Does Herbal Tea Have Caffeine?

MA Hemal

The question “Does herbal tea have caffeine?” is one that many herbal tea drinkers ponder. As herbal teas are derived from plants other than Camellia sinensis, the plant used to make black, green, white, oolong, and pu-erh teas, it is often assumed they contain no caffeine. However, this assumption is not entirely accurate. While many popular herbal tea varieties are truly caffeine-free, some contain small amounts of natural caffeine. This article will explore the topic of caffeine in herbal tea in depth.

Understanding Caffeine

Before examining which herbal teas contain caffeine, it’s important to understand what caffeine is. Caffeine is a central nervous system stimulant that occurs naturally in over 60 plants worldwide. It is most concentrated in the seeds, leaves, and fruit of these plants. Caffeine works by blocking the effects of adenosine, a neurotransmitter that promotes drowsiness. By blocking adenosine receptors in the brain, caffeine makes us feel more alert and energetic. Even small amounts of caffeine have physiological and psychological effects on the human body.

Types of Herbal Tea

Caffeine-Free Herbal Teas

Many popular herbal teas like chamomile, peppermint, and rooibos are truly caffeine-free. These varieties are derived from plants like Matricaria chamomilla, Mentha piperita, and Aspalathus linearis which do not naturally contain caffeine. Sipping these types of herbal teas will provide hydration and various antioxidants without any stimulant effects.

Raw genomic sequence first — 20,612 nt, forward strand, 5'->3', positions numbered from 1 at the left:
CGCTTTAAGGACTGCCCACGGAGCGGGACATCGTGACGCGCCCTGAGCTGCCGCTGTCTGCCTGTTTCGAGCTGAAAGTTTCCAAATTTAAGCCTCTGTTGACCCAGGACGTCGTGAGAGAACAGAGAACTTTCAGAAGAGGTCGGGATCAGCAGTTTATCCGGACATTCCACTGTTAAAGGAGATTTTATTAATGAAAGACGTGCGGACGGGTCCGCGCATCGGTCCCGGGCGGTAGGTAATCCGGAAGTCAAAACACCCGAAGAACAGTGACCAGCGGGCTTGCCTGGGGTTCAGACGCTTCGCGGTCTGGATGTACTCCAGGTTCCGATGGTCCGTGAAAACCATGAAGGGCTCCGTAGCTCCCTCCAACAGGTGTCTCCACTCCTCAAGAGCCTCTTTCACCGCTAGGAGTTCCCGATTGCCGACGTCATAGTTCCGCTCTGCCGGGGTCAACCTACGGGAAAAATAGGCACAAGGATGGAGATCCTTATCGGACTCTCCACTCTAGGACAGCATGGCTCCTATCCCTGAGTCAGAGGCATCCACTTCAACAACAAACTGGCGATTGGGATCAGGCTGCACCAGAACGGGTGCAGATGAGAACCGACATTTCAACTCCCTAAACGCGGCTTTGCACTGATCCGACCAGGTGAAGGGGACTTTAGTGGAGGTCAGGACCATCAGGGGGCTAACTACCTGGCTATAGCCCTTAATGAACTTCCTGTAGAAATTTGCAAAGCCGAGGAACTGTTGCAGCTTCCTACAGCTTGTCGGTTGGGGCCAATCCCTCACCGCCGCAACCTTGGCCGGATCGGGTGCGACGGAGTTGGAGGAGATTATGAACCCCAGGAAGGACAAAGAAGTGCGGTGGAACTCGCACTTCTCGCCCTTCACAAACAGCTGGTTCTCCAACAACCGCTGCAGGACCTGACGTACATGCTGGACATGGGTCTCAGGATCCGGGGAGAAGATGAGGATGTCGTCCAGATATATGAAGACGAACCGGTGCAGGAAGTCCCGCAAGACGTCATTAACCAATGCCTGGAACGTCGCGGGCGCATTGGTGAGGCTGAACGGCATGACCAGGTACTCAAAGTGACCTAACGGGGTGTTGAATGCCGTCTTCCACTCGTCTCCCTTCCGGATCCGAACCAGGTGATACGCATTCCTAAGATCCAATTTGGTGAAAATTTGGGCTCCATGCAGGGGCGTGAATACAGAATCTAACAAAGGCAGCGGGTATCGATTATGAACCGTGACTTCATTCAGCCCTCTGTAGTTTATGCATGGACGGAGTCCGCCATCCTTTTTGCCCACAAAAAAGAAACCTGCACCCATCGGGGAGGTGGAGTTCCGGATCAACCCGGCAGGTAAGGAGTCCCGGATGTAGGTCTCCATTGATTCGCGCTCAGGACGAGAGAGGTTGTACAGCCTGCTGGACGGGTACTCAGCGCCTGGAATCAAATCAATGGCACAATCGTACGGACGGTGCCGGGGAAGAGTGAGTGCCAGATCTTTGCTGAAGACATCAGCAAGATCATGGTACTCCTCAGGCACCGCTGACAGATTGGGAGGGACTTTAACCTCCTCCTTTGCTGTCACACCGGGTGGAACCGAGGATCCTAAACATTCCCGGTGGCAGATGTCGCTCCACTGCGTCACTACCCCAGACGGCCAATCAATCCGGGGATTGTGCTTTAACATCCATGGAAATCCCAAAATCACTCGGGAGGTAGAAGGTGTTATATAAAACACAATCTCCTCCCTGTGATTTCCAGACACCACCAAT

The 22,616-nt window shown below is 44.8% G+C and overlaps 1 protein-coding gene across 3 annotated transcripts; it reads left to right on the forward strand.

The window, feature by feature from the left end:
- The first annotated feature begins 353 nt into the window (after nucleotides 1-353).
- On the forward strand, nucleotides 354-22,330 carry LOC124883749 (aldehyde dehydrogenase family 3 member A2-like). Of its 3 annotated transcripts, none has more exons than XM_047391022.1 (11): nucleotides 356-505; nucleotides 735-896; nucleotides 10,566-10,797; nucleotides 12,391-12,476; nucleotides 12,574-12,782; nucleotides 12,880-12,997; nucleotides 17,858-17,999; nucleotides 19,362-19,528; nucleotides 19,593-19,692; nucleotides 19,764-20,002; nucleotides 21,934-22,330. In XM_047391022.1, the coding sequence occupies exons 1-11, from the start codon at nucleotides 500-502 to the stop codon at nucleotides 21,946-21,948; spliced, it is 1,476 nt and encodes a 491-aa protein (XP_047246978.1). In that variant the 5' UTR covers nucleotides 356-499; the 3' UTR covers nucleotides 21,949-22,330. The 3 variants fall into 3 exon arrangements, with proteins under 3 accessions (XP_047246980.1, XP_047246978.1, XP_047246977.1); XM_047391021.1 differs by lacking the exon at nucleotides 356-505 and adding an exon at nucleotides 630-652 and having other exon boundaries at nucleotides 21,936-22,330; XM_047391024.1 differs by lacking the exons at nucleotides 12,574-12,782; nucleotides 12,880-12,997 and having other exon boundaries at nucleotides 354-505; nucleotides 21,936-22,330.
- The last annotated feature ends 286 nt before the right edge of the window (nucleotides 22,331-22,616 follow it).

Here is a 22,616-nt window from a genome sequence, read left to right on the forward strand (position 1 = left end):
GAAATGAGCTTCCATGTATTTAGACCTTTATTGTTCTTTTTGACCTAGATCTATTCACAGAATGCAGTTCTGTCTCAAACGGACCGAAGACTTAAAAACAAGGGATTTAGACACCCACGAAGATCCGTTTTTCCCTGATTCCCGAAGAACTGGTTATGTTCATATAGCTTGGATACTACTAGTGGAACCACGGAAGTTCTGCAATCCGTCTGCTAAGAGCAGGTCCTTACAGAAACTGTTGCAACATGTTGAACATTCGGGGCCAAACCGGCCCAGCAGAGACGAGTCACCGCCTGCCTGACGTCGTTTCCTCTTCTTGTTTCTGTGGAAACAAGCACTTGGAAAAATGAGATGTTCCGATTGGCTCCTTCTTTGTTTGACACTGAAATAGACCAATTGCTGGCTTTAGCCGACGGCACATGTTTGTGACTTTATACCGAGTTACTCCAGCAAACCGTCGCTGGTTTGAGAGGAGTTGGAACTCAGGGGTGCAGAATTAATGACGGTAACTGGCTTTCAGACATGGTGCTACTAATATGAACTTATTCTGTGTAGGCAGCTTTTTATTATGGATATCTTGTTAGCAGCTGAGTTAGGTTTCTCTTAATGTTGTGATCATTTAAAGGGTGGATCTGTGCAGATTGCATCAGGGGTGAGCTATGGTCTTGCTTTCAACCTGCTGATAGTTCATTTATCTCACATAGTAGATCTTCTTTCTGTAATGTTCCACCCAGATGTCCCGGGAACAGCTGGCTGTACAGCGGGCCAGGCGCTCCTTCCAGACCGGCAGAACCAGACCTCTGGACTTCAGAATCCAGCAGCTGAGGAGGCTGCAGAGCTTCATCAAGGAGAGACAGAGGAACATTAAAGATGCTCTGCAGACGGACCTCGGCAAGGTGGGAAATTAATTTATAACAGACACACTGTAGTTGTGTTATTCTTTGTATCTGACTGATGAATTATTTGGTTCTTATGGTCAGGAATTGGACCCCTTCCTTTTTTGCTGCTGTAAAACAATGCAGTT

Herbal Teas with Caffeine

However, some herbs commonly used in tea do naturally contain small amounts of caffeine due to their genetic makeup. Plants in the citrus family like orange and tangerine peel contain up to 30mg of caffeine per 8oz serving. Other herbal teas producing mild levels of caffeine include yerba mate, guarana, and green tea. Yerba mate sourced from Ilex paraguariensis has about 20-30mg caffeine per 8oz, guarana from Paullinia cupana has 32-128mg, and green tea of course contains 27mg naturally.

Does Herbal Tea Have Caffeine?

The answer is – it depends. Different herbal teas will vary widely in their caffeine content depending on the specific plant ingredients used and steeping methods. Some key factors influencing caffeine levels include:

A comparison of caffeine levels in herbal tea versus traditional teas like black and green:

Comparing the Caffeine in Herbal Teas to Black and Green Teas

As we’ve discussed, herbal teas are made from plants other than Camellia sinensis, the bush used to make black, green, white, and oolong teas. So how do the caffeine levels in herbal varieties stack up against these traditional teas? Let’s take a look through the eyes of someone sampling different brews.

Preparing my black tea one morning, I’m hit with a rather bold jolt as I take my first sip. Peering at the packaging, it indicates this eight ounce serving contains about 95 milligrams of caffeine – quite an energizing kickstart to the day. My green tea infusion, while slightly milder, still delivers around 27 milligrams per cup.

Later in the afternoon, I decided to wind down with some chamomile. Pouring the steaming infusion, I’m relieved to note this soothing herbal tea has no detectable caffeine at all. Perfect for relaxing without risk of disrupted sleep. Mint and rooibos teas prepared at various times also prove to be completely caffeine-free.